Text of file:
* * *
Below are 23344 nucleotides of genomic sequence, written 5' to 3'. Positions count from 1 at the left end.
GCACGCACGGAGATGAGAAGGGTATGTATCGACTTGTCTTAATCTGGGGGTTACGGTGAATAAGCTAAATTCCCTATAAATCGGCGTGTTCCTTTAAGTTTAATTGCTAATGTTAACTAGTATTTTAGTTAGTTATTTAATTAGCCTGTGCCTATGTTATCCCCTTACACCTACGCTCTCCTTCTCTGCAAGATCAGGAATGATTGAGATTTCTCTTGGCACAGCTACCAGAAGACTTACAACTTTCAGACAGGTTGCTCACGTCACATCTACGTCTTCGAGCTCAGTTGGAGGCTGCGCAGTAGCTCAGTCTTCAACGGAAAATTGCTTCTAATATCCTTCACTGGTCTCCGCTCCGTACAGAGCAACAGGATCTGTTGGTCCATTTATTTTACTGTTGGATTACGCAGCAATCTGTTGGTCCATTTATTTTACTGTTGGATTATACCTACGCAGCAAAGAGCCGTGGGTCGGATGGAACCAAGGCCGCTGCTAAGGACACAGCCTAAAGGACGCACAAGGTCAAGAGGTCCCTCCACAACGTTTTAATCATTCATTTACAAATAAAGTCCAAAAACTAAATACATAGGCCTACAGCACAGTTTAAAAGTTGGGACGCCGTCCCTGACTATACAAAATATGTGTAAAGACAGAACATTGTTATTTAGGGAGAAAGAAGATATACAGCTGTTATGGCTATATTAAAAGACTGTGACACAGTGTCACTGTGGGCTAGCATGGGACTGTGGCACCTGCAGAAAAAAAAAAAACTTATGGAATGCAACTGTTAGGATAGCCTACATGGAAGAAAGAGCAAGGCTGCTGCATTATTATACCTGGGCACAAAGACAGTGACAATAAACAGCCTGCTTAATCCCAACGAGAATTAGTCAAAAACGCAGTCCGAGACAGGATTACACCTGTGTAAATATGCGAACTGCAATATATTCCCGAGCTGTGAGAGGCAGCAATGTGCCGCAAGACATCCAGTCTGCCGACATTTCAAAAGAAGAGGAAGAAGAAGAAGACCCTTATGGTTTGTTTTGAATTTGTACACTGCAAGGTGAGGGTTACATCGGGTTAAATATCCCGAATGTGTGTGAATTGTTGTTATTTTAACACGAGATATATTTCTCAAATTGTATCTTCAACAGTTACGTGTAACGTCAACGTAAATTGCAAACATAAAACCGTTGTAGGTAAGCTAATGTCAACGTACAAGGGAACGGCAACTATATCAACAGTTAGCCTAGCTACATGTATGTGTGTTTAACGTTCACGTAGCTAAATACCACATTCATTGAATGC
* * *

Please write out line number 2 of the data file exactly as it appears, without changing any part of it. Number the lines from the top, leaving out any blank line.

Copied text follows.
GCACGCACGGAGATGAGAAGGGTATGTATCGACTTGTCTTAATCTGGGGGTTACGGTGAATAAGCTAAATTCCCTATAAATCGGCGTGTTCCTTTAAGTTTAATTGCTAATGTTAACTAGTATTTTAGTTAGTTATTTAATTAGCCTGTGCCTATGTTATCCCCTTACACCTACGCTCTCCTTCTCTGCAAGATCAGGAATGATTGAGATTTCTCTTGGCACAGCTACCAGAAGACTTACAACTTTCAGACAGGTTGCTCACGTCACATCTACGTCTTCGAGCTCAGTTGGAGGCTGCGCAGTAGCTCAGTCTTCAACGGAAAATTGCTTCTAATATCCTTCACTGGTCTCCGCTCCGTACAGAGCAACAGGATCTGTTGGTCCATTTATTTTACTGTTGGATTACGCAGCAATCTGTTGGTCCATTTATTTTACTGTTGGATTATACCTACGCAGCAAAGAGCCGTGGGTCGGATGGAACCAAGGCCGCTGCTAAGGACACAGCCTAAAGGACGCACAAGGTCAAGAGGTCCCTCCACAACGTTTTAATCATTCATTTACAAATAAAGTCCAAAAACTAAATACATAGGCCTACAGCACAGTTTAAAAGTTGGGACGCCGTCCCTGACTATACAAAATATGTGTAAAGACAGAACATTGTTATTTAGGGAGAAAGAAGATATACAGCTGTTATGGCTATATTAAAAGACTGTGACACAGTGTCACTGTGGGCTAGCATGGGACTGTGGCACCTGCAGAAAAAAAAAAAACTTATGGAATGCAACTGTTAGGATAGCCTACATGGAAGAAAGAGCAAGGCTGCTGCATTATTATACCTGGGCACAAAGACAGTGACAATAAACAGCCTGCTTAATCCCAACGAGAATTAGTCAAAAACGCAGTCCGAGACAGGATTACACCTGTGTAAATATGCGAACTGCAATATATTCCCGAGCTGTGAGAGGCAGCAATGTGCCGCAAGACATCCAGTCTGCCGACATTTCAAAAGAAGAGGAAGAAGAAGAAGACCCTTATGGTTTGTTTTGAATTTGTACACTGCAAGGTGAGGGTTACATCGGGTTAAATATCCCGAATGTGTGTGAATTGTTGTTATTTTAACACGAGATATATTTCTCAAATTGTATCTTCAACAGTTACGTGTAACGTCAACGTAAATTGCAAACATAAAACCGTTGTAGGTAAGCTAATGTCAACGTACAAGGGAACGGCAACTATATCAACAGTTAGCCTAGCTACATGTATGTGTGTTTAACGTTCACGTAGCTAAATACCACATTCATTGAATGC